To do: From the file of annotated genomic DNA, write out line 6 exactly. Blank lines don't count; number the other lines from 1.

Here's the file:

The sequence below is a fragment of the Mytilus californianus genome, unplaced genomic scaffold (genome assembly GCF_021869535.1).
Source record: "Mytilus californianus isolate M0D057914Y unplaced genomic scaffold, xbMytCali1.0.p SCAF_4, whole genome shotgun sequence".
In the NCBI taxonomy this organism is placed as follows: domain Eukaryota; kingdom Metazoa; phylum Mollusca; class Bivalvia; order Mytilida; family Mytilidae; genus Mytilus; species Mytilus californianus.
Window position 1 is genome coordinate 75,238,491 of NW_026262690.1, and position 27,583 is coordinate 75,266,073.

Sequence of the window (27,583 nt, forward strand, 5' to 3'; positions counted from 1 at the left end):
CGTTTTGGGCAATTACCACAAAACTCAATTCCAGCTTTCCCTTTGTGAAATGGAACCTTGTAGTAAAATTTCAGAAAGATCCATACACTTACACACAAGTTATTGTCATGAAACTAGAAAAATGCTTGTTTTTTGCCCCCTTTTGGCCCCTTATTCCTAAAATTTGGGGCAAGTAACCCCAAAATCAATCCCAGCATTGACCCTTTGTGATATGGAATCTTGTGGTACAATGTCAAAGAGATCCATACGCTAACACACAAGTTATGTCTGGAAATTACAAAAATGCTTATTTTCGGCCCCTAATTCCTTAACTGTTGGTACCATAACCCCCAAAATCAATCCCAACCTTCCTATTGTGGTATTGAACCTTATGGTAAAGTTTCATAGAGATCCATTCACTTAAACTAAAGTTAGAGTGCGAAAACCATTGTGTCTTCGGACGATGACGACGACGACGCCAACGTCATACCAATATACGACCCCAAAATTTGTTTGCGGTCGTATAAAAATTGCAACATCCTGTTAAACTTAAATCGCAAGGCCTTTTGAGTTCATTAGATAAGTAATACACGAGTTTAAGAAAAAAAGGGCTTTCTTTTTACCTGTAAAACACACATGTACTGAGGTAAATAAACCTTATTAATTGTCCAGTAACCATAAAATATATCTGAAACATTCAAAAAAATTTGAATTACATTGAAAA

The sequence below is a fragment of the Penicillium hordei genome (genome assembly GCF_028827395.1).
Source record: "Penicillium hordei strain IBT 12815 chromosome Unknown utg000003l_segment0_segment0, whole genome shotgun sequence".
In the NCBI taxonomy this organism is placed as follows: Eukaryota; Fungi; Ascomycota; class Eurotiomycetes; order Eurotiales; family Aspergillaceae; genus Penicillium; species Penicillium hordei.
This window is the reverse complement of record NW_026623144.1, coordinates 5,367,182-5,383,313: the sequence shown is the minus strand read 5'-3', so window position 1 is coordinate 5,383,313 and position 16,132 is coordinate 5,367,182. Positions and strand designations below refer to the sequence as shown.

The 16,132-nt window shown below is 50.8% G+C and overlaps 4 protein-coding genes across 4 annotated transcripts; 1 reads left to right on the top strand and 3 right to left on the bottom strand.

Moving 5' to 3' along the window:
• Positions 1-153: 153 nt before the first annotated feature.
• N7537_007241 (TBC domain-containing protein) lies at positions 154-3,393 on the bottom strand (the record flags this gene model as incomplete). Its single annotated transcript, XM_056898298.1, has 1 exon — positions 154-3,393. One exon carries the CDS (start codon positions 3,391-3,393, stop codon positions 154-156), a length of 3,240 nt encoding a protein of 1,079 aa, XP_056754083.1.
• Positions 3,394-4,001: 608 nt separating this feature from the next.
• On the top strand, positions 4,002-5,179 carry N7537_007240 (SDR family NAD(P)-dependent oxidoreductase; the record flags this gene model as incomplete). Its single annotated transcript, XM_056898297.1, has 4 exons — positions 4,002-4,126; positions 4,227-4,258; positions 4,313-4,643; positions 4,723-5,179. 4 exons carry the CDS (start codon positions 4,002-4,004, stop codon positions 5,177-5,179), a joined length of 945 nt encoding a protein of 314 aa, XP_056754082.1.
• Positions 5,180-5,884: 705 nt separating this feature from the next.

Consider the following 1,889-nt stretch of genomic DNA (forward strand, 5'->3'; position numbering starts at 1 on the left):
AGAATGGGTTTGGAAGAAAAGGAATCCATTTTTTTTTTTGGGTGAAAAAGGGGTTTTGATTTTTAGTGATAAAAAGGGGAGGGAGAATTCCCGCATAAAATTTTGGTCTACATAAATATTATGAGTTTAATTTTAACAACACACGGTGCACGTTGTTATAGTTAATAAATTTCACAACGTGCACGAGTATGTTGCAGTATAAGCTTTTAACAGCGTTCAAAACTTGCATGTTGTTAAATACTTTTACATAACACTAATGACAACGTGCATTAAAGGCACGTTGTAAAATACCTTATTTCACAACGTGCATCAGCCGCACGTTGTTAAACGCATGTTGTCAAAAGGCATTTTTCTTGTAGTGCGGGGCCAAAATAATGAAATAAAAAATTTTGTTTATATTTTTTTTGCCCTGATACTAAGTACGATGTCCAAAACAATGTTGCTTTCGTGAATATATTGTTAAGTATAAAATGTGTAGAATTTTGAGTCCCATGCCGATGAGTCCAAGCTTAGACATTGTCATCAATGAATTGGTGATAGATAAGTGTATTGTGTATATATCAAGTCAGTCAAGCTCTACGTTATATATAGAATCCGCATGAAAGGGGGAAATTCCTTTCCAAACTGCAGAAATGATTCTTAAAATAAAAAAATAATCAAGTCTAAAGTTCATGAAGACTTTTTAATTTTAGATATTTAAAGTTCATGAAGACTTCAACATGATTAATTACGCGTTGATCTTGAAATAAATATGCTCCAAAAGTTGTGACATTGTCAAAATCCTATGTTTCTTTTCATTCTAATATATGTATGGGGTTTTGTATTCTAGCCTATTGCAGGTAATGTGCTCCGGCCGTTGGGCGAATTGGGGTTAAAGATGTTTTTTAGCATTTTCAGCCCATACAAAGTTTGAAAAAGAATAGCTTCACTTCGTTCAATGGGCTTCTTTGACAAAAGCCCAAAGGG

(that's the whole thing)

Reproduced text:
CGTTTTGGGCAATTACCACAAAACTCAATTCCAGCTTTCCCTTTGTGAAATGGAACCTTGTAGTAAAATTTCAGAAAGATCCATACACTTACACACAAGTTATTGTCATGAAACTAGAAAAATGCTTGTTTTTTGCCCCCTTTTGGCCCCTTATTCCTAAAATTTGGGGCAAGTAACCCCAAAATCAATCCCAGCATTGACCCTTTGTGATATGGAATCTTGTGGTACAATGTCAAAGAGATCCATACGCTAACACACAAGTTATGTCTGGAAATTACAAAAATGCTTATTTTCGGCCCCTAATTCCTTAACTGTTGGTACCATAACCCCCAAAATCAATCCCAACCTTCCTATTGTGGTATTGAACCTTATGGTAAAGTTTCATAGAGATCCATTCACTTAAACTAAAGTTAGAGTGCGAAAACCATTGTGTCTTCGGACGATGACGACGACGACGCCAACGTCATACCAATATACGACCCCAAAATTTGTTTGCGGTCGTATAAAAATTGCAACATCCTGTTAAACTTAAATCGCAAGGCCTTTTGAGTTCATTAGATAAGTAATACACGAGTTTAAGAAAAAAAGGGCTTTCTTTTTACCTGTAAAACACACATGTACTGAGGTAAATAAACCTTATTAATTGTCCAGTAACCATAAAATATATCTGAAACATTCAAAAAAATTTGAATTACATTGAAAA